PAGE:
Thursday, September 19, 2019

Occupational Stress Essay -- essays research papers fc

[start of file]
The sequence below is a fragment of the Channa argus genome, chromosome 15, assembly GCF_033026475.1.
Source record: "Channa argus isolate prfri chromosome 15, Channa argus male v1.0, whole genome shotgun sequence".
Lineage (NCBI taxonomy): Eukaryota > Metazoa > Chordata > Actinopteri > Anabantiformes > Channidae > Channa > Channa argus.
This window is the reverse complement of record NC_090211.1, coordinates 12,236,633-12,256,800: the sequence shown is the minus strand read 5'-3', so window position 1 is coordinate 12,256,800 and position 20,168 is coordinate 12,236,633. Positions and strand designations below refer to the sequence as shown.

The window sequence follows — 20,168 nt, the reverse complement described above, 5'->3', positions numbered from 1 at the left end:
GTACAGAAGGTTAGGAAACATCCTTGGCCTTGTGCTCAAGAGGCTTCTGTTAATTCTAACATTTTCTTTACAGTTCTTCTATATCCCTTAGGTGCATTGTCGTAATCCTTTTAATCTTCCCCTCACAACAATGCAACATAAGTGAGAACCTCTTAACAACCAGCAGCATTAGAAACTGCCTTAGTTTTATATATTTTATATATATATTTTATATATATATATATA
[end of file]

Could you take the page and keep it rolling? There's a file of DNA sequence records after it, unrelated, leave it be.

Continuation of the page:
Occupational Stress Opening Statement: This paper will examine some causes and some of the effects of stress on individuals in the work environment. Role overload will be discussed as a major agent of stress at both work and home. Role Underload, Role Conflict, Role Ambiguity will be discussed briefly for comparison. Examples of stress in the work place will be used to illustrate the broad ramifications of stress in the occupational setting. Examples of Electromyography (EMG) will be given as a means of biologically diagnosing occupational and personnal stress cases as opposed to occupational soft muscle tissue diseases. Finally, interventions such as stress management programs will also be explored, as well as the benefits such programs can deliver to an organization. What is Stress?: "Stress - The confusion created when one's mind overrides the body's basic desire to choke the hell out of someone who so desperately deserves it" (Author unknown). There are many biologic al, engineering and physiological definitions of stress but, the definition above is the most simplified and applicable in today's fast moving business world. More classical "engineering" definition cited by R. Kahn (1992) use during the 18th and 19th centuries described stress as "A force or pressure exerted upon a material object, or person". Stress as defined by Quick, Horn and Quick (1987) "is a naturally occurring experience essential to our growth, change development both at work and at home. Depending on the way stress is handled it may have a detrimental effect on our health and well-being or it may have a beneficial effect". In order to have stress there must be a stressor, or a physical or physiological stimulus to encourage the onset of stress response. A physical stressor in a manufacturing setting may be noise, heat, dust, mist, fumes, poor lighting etc (Evans, Cohen 1987). Psychological stressors could be items such as conflicting views wi th your manager or, seemingly unattainable deadlines. Problems at home may compound these issues when they are presented in an occupational situation. Stress may be caused by many different situations in the various environments that we are a part of each day. Some social stress factors may be measured by Life Crisis Units (LCU) (Holmes and Rahe, 1967). This scale is used to aid in evaluation of, but n... ...ournal of Organizational Behavior Jan vol 12, 39-53 Golembiewski, Robert & Munzenrider Robert (1991) Burnout and Mental Health: A Pilot Study Organizational Development Journal, Sum Vol 9, 51-57 Heirch, Max (1989) Making Stress Management Relevant to worksite wellness Advances Spr Vol 6, 36-40 Hendrix William H; Steel Robert P & Schultz Sherryl A (1987) Job Stress and Life Stress Journal of Social Behavior & Personality Aug Vol 2, 291-302 Klintzman Susan; House James s; Israel Barbara A & Mero Richard P (1990) Work Stress, Non-work Stress & Health Journal of Behavioral Medicine, Jun Vol 13, 221-243 Murphy L R; Dubois David & Hurrel, Joseph (1986) Accident Reduction Through Stress Management Journal of Business and Psychology Fall Volume 1, 5-18 Newsweek Publication Business Section (1988) Newsweek April 25, 42-45 Penton Publication Workers' Comp Update (1992) Occupational Hazards, Oct, 173-178 Quick, Jonathan D; Hoin Rebecca S & Quick, James (1986) Hea lth Consequences of Stress Journal of Organizational Behavior Management Fal-Win Vol 8, 19-36 Electronic Media National Council on Compensation Insurance, Inc. Available

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